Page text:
- Shorter stays in emergency department - 95 percent of patients will be admitted, discharged, or transferred from an emergency department within six hours.

- Improved access to elective surgery - volume to increase by 4000 discharges per year

- Increased immunization - 90 percent of 8 month olds will have their primary course of immunization on time

- Shorter waits for cancer treatment - all patients ready for treatment wait less than 4 weeks

- Better help for smokers to quit - 95 percent of hospitalized patients who smoke and are seen by a health practitioner in public hospitals and 90 percent of enrolled patients who smoke and are seen by a health practitioner in general practice are offered brief advice and support to quit smoking.

- More heart and diabetes checks - 90 percent of the eligible population will have had their cardiovascular risk assessed in the last five years.
The data from different regions are collated and a quarterly reported published. One is then able to compare data across different areas and times for the whole country. The public are aware of it and have certain expectations when they access health care. Staff also have defined targets to work towards in their everyday roles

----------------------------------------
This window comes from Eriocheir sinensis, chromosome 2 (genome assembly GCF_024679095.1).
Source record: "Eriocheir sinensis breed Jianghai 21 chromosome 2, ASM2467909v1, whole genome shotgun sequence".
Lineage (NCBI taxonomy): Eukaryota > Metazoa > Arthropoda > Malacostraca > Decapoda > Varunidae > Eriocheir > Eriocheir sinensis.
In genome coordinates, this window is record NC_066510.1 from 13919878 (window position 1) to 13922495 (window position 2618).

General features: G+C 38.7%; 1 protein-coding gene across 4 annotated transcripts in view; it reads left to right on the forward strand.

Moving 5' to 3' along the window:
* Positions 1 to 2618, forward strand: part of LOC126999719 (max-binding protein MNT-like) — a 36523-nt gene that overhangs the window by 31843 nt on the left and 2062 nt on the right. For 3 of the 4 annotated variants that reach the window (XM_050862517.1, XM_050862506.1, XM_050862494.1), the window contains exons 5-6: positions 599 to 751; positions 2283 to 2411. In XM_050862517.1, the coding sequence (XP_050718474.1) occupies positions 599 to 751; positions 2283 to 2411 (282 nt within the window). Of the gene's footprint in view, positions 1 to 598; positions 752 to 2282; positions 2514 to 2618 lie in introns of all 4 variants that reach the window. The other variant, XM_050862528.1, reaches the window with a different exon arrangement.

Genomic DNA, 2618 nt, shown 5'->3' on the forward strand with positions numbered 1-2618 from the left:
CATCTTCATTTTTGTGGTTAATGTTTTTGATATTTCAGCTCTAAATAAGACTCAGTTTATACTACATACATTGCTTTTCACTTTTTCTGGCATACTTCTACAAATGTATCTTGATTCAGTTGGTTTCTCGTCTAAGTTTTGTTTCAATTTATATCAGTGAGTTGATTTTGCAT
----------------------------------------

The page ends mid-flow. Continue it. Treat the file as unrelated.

Over time it is easy to see where one needs to appropriately target interventions or employ different management strategies to ensure improvement. 
These indicators are obviously well thought out, with specific numeric targets. It shows homework has been done and the government has chosen priority areas to invest time and effort to improve the well being of the population. It is also safe to conclude that systems exist to gather this information.

Seeing this, i did a google search for any similarity in the Nigerian health system. To my surprise i came across a national health plan. The plan was laudable in that it was quite a detailed document that had reasonably specific targets and KPIs. The more i read the more obvious it became to me that quite a lot of work had been put into it. But as often is the case with Nigeria, many a great reports are left to rot on government shelves while the status quo carries on.

Where the plan was further let down was the lack of data. Several indicators couldn't be measured as the data just wasn't available. Furthermore the number of KPIs were large, this in my opinion defeats the purpose.

What is needed is something like the much maligned 7 point plan of former president Yar'adua (God rest his soul).

7 indicators with achievable goals, monitored quarterly, easily measurable and impactful in the day to day health of the average individual. This should then be easily accessible to the general public who can compare, contrast and put pressure on the right people when needs be to make sure things get done.

Of course more systems for data collection needs to be put in place to facilitate this and people and healthcare workers need to be educated and carried along. All in all it's not that difficult, all that's needed is the will and we know that when there's a will there's a way!